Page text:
Your car battery should last about 3 to 5 years…
But many people find that they need to change their car battery every 1 to 2 years.
And what can you do to prolong your vehicle’s battery life?
Well… That’s what we’ll discuss in this article.
We’ll show you why car batteries die early…and what you can do to prevent this from happening.
We’ll also give you 8 easy tips and techniques to maximize the lifespan of your car’s 12 volt battery.
The tips we will teach you in this article will be simple to do…and anybody will have the ability to perform these (even if you know nothing about cars or car batteries).
So let’s get started! …
First, You Ought to Know That Every Car Battery’s Lifespan Has A Limit (but most people kill their battery well before it’s time)
Even if you care for your car battery perfectly…it will still die 1 day.
This set lifespan is called the battery’s”Calendar Life” and it’s completely independent of how often the battery has been charged or discharged.
Once a battery reaches the end of its”Calendar Life” it will become unusable.
However, most car batteries never make it their full”Calendar Life”…
Rather, they die early because of poor maintenance and maintenance…that you can do something about.
Lead acid batteries are the oldest, most dependable, and most widely used form of rechargeable battery in the world.
Formatting is when the battery is new and needs to be used lightly.
Peak is the ideal performance stage, which we seek to maintain for as long as you can.
Decline is a slow process, but one which gradually ends in the termination of the battery.
Batteries in decline can nevertheless be used for quite some time, but must be watched.
Around this time, you may either recondition the battery or keep a close eye on it and try to replace it before a problem arises (like being unable to begin your car for work).
Tip 1: Do a monthly inspection of the battery terminals to be certain they’re clean and corrosion free. One of the initial problems most people have with their car battery is the build-up of corrosion around the terminals. Corrosion destroys the connection between the battery and the vehicle and many batteries are replaced because of a lot of corrosive build up. But often times, this can be readily treated by simply pouring a small quantity of Cola or a DIY anti-corrosion glue (one part water to three parts baking soda) within the corroded areas.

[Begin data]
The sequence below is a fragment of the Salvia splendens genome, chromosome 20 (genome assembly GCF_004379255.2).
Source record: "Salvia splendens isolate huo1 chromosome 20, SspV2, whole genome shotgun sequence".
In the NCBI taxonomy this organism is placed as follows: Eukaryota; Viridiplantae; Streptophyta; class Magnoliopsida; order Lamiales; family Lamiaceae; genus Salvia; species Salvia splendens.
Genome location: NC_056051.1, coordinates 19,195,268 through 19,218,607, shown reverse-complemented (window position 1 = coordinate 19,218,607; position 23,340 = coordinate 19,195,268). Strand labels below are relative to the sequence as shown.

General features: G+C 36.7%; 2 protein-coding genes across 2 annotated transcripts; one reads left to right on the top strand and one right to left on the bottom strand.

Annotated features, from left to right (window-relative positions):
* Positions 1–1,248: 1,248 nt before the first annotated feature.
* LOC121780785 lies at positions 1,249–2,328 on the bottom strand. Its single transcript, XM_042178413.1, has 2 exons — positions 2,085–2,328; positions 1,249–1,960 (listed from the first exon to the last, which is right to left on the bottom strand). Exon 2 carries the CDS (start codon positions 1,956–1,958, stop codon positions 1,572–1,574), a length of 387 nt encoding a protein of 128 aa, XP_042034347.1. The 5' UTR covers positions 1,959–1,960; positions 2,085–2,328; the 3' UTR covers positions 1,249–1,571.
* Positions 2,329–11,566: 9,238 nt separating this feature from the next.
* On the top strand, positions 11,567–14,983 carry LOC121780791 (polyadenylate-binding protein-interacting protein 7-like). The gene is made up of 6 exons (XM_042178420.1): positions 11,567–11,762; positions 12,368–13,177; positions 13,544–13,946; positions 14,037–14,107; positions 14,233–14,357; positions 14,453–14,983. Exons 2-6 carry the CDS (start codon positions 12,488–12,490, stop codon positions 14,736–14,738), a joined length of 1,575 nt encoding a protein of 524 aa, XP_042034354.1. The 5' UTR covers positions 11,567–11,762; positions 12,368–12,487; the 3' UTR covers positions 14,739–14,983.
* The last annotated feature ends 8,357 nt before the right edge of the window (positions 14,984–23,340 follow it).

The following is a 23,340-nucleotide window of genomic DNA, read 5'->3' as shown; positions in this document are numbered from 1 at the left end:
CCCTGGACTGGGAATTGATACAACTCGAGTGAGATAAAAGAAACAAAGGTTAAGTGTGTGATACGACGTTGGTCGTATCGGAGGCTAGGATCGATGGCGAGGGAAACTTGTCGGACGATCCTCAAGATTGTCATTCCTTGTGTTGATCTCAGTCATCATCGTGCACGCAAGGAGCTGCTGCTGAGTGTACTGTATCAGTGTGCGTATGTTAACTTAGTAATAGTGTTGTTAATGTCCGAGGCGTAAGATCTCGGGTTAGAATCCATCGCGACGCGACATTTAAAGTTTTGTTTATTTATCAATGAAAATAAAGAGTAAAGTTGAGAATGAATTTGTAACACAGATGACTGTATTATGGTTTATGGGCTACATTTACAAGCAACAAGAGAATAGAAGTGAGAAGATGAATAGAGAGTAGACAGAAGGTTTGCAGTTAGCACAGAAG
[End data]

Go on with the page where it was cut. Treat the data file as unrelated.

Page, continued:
The acid in the Cola or the alkaline properties at the DIY anti-corrosion paste will eat the rust away. Make certain to let it dry, then rub some petroleum jelly on the terminals to prevent future corrosion.
Tip 2: Do not operate any car accessories (lights, radio, or electronics) before turning to the car ignition and driving the vehicle. When the car is on, the auto alternator generates electricity and charges the vehicle battery after the battery has a voltage drop. But if the car isn’t on, and you’re using the car’s electronics, you are simply relying on the car battery to power those electronic equipment.
This is damaging to the car battery because car batteries aren’t meant for this type of use.
Rather, car batteries are supposed to offer a sudden burst of power for ignition. They are not made to provide prolonged power for electronics and other devices (that is what a deep cycle lead acid battery could be for). Using your car battery as a battery that powers electronics, instead of a battery that just provides you a burst of power for ignition, will damage the battery and greatly shorten it’s lifespan if it is repeatedly utilized in this fashion. So avoid operating any car accessories or electronics while the vehicle is off.